- Hydrangea leaftiers (Exartema ferriferanum/Olethreutes ferriferana) - These brown and white moths lay eggs on hydrangeas in the spring. They hatch as caterpillars that feed on the plant's leaves and buds, leading to reduced flower production.
- Four lined plant bugs (Poecilocapsus lineatus) - These bugs lay their eggs on hydrangea plants and feed on the plant from the time they hatch through adulthood, when they lay more eggs. Their feeding causes leaf spots and holes in leaves.
- Tarnished plant bug (Lygus lineolaris) - This bug impacts hydrangeas the same way as four-lined plant bugs. Tarnished plant bugs may be even more pervasive because they typically produce multiple generations each year.
Propagating Endless Summer Hydrangea
Hydrangeas can be propagated via stem cuttings, but exercise caution with this variety due to the fact that the name is trademarked and some varieties are still patented. It is not legal to propagate a patented plant. The first Endless Summer cultivated variety was patented in 2001. Plant patents expire after 20 years, so this cultivar's patent expired in 2021. The Endless Summer varieties other than the one known as "The Original" are still patented, so it is not lawful to propagate them. Additionally, the Endless Summer name is trademarked. Even for the variety that is no longer patented, the name "Endless Summer" can only be used by license holders.
Beautiful Endless Summer Hydrangea to Grow in Your Garden
The first Endless Summer variety introduced is now referred to as The Original Endless Summer hydrangea. It grows to three to four feet tall and has an equivalent spread. Other varieties that have been developed and patented since it include:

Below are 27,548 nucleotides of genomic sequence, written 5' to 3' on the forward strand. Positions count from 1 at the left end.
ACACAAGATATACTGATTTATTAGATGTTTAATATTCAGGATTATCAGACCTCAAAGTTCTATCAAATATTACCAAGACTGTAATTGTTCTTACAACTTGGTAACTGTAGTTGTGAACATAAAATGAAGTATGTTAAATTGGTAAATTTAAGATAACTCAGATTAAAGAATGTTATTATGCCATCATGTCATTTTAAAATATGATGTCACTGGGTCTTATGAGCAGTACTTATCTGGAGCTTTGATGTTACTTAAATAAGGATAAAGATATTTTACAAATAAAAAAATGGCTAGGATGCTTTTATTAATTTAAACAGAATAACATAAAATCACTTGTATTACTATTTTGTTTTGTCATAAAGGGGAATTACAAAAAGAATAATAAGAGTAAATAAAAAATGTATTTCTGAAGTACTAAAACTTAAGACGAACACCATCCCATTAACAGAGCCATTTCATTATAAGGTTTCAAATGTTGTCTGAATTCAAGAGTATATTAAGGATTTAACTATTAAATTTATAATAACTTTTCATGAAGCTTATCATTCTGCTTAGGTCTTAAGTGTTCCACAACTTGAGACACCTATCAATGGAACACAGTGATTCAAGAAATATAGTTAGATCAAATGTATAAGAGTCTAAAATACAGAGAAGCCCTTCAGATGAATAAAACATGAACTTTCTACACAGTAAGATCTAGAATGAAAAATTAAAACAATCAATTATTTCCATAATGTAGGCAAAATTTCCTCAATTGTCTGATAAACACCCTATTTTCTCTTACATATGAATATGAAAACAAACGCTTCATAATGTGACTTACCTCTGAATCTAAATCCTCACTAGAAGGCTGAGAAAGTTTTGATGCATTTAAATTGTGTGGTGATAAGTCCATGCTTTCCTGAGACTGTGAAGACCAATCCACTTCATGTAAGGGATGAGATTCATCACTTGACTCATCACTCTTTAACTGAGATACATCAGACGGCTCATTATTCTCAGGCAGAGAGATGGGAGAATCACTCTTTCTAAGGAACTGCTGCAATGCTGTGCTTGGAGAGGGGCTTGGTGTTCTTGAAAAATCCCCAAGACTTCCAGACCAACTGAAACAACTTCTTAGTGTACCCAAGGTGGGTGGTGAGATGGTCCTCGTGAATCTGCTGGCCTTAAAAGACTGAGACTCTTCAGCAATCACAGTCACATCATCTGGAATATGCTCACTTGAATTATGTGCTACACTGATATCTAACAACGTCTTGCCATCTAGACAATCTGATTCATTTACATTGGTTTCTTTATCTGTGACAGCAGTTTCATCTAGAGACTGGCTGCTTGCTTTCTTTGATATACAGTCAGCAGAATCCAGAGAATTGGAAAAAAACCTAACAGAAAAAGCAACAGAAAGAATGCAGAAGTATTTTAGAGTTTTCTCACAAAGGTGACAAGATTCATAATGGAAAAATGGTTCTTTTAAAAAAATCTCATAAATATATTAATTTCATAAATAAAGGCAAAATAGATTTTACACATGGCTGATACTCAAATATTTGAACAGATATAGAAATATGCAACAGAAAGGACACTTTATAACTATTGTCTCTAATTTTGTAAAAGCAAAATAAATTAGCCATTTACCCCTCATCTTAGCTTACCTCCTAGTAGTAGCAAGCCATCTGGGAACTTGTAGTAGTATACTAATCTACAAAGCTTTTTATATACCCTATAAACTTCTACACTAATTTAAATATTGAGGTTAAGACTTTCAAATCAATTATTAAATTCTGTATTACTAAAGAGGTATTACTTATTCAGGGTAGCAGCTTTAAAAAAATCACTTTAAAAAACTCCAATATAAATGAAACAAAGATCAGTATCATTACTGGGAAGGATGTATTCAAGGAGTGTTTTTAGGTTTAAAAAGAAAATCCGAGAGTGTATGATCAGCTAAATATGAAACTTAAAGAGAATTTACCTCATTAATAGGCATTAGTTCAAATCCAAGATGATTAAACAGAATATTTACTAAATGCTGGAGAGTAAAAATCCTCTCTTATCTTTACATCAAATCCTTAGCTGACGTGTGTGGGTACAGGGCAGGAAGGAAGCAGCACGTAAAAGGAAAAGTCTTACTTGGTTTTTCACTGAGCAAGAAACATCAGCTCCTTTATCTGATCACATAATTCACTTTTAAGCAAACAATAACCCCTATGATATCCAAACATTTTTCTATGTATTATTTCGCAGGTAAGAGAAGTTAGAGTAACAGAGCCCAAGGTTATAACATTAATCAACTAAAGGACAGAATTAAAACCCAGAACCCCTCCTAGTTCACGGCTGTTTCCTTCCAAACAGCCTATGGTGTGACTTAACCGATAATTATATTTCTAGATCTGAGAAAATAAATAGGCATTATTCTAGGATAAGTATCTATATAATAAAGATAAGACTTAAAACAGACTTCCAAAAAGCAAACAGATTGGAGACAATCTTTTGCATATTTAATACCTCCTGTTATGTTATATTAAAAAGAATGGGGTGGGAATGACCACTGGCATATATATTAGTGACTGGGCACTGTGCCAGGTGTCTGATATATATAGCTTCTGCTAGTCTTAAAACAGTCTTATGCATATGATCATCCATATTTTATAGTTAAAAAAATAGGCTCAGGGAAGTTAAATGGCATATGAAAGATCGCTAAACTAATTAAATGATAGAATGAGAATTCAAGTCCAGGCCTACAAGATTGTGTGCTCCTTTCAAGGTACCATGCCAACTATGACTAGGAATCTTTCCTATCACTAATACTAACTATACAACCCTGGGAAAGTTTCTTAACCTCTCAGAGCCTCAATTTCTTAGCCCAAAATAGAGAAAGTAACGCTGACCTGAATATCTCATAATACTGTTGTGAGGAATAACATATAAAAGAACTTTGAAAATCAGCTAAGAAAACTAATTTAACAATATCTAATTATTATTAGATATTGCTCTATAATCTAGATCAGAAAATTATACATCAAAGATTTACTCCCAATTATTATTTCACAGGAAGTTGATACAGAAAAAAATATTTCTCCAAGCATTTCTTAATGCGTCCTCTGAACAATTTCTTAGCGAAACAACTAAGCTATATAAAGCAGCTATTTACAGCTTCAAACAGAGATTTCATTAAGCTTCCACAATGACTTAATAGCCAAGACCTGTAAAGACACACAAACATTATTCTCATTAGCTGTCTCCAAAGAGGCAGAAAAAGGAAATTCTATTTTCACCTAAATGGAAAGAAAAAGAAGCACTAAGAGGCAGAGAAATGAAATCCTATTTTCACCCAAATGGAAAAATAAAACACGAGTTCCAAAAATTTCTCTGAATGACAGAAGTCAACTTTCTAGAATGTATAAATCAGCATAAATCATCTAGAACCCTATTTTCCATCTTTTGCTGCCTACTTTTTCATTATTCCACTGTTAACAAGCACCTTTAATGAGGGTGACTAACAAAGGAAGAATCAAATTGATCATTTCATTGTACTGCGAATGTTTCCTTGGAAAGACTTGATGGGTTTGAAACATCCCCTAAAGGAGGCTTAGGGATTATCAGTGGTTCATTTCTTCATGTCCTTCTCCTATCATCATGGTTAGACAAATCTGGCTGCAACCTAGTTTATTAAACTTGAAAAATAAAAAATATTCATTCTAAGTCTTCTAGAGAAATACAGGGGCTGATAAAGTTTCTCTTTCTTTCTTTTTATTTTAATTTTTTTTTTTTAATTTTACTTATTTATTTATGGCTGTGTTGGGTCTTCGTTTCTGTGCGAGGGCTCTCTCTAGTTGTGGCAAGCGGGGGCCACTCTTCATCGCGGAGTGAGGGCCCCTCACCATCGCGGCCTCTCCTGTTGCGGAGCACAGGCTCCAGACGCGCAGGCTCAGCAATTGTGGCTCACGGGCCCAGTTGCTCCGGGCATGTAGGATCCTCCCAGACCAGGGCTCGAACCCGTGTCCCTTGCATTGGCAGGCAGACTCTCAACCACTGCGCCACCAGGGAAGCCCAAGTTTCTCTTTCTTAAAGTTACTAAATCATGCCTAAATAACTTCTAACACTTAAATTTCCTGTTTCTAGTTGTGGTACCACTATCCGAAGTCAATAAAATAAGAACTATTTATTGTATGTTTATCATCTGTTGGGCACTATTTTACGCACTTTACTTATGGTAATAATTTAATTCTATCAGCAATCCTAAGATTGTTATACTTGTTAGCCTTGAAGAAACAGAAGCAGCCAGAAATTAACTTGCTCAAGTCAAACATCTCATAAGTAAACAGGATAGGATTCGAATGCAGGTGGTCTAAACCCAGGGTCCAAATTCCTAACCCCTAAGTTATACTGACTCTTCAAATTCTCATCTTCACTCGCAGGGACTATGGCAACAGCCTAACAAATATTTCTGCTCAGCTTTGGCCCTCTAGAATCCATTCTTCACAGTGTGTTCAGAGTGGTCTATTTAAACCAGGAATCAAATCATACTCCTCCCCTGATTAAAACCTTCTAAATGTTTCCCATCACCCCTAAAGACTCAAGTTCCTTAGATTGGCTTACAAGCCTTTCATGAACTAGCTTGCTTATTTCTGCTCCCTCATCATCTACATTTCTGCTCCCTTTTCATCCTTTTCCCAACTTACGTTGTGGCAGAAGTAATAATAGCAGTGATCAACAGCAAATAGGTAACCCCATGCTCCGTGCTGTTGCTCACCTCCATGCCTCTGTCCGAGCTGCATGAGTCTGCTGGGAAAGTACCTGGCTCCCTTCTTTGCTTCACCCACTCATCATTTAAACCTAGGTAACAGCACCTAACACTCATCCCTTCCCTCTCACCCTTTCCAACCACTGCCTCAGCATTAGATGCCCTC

Endless Summer BloomStruck® variety is a repeat blooming variety. It blooms multiple times during the summer and often continues into fall. This variety reaches three to four feet tall with a spread of four to five feet.
Summer Crush® is a compact hydrangea, reaching only about two to three feet tall with an equivalent spread. It can be planted in-ground or grown in a container. Its flowers have more vivid and intense colors than other hydrangea varieties.
Twist-n-Shout® is a lacecap hydrangea rather than a mophead (which is what the other Endless Summer varieties are). Lacecaps have both large flowers and small florets on the same stem. They reach three to five feet tall and spread three to four feet.
Good Companions for Endless Summer Hydrangea
If you want to place companion plants near your hydrangeas, consider the fact that hydrangeas need part shade and are large enough to create additional shade for smaller plants planted beside or in front of them.
- Understories - Shade-loving plants like astilbes and hostas make great perennial companions for hydrangeas. They thrive in the same reduced light conditions as hydrangeas.
- Shrubs - If you're looking to pair other shrubs with hydrangeas, azaleas are a great option. They generally bloom before hydrangeas, so they'll extend the color in your landscape beyond what hydrangeas provide.
- Trees - Are you looking for ideas for trees to plant near your hydrangeas? Japanese maple and dogwood trees are particularly good tree companions for hydrangeas, because they grow well in part shade.
Add Long Blooming Hydrangeas to Your Landscape
All hydrangeas are beautiful, but they don't all bloom for as long or as profusely as the Endless Summer type. If you're looking to add sizeable summer-long blooming plants to somewhat shaded parts of your landscape, you cannot go wrong with this amazing shrub.